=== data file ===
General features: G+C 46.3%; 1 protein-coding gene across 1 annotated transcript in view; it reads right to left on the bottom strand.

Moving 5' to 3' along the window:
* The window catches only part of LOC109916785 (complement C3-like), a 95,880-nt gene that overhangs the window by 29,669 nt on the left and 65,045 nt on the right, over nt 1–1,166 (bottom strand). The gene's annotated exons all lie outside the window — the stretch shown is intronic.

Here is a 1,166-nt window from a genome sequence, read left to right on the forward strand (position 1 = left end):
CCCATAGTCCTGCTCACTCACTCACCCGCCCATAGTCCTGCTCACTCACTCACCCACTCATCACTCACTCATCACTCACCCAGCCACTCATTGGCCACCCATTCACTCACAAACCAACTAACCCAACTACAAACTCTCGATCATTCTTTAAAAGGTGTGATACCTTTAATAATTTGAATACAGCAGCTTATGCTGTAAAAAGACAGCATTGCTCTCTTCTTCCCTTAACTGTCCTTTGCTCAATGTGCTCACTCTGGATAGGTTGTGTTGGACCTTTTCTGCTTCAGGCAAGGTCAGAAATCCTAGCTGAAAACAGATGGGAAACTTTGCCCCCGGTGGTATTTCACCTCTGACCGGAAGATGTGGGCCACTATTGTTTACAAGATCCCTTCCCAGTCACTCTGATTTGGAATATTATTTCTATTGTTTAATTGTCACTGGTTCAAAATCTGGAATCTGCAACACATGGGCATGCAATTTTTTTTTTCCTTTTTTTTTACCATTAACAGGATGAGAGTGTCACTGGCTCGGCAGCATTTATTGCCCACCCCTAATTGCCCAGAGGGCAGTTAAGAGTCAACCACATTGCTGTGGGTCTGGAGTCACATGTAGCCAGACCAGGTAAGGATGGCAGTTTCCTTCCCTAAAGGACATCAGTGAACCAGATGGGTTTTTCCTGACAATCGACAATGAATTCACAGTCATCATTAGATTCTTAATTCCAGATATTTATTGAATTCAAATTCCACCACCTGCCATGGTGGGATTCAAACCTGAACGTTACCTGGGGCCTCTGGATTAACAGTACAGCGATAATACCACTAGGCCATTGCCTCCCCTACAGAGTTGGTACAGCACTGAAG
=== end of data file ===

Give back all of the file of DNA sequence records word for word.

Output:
General features: G+C 46.3%; 1 protein-coding gene across 1 annotated transcript in view; it reads right to left on the bottom strand.

Moving 5' to 3' along the window:
* The window catches only part of LOC109916785 (complement C3-like), a 95,880-nt gene that overhangs the window by 29,669 nt on the left and 65,045 nt on the right, over nt 1–1,166 (bottom strand). The gene's annotated exons all lie outside the window — the stretch shown is intronic.

Here is a 1,166-nt window from a genome sequence, read left to right on the forward strand (position 1 = left end):
CCCATAGTCCTGCTCACTCACTCACCCGCCCATAGTCCTGCTCACTCACTCACCCACTCATCACTCACTCATCACTCACCCAGCCACTCATTGGCCACCCATTCACTCACAAACCAACTAACCCAACTACAAACTCTCGATCATTCTTTAAAAGGTGTGATACCTTTAATAATTTGAATACAGCAGCTTATGCTGTAAAAAGACAGCATTGCTCTCTTCTTCCCTTAACTGTCCTTTGCTCAATGTGCTCACTCTGGATAGGTTGTGTTGGACCTTTTCTGCTTCAGGCAAGGTCAGAAATCCTAGCTGAAAACAGATGGGAAACTTTGCCCCCGGTGGTATTTCACCTCTGACCGGAAGATGTGGGCCACTATTGTTTACAAGATCCCTTCCCAGTCACTCTGATTTGGAATATTATTTCTATTGTTTAATTGTCACTGGTTCAAAATCTGGAATCTGCAACACATGGGCATGCAATTTTTTTTTTCCTTTTTTTTTACCATTAACAGGATGAGAGTGTCACTGGCTCGGCAGCATTTATTGCCCACCCCTAATTGCCCAGAGGGCAGTTAAGAGTCAACCACATTGCTGTGGGTCTGGAGTCACATGTAGCCAGACCAGGTAAGGATGGCAGTTTCCTTCCCTAAAGGACATCAGTGAACCAGATGGGTTTTTCCTGACAATCGACAATGAATTCACAGTCATCATTAGATTCTTAATTCCAGATATTTATTGAATTCAAATTCCACCACCTGCCATGGTGGGATTCAAACCTGAACGTTACCTGGGGCCTCTGGATTAACAGTACAGCGATAATACCACTAGGCCATTGCCTCCCCTACAGAGTTGGTACAGCACTGAAG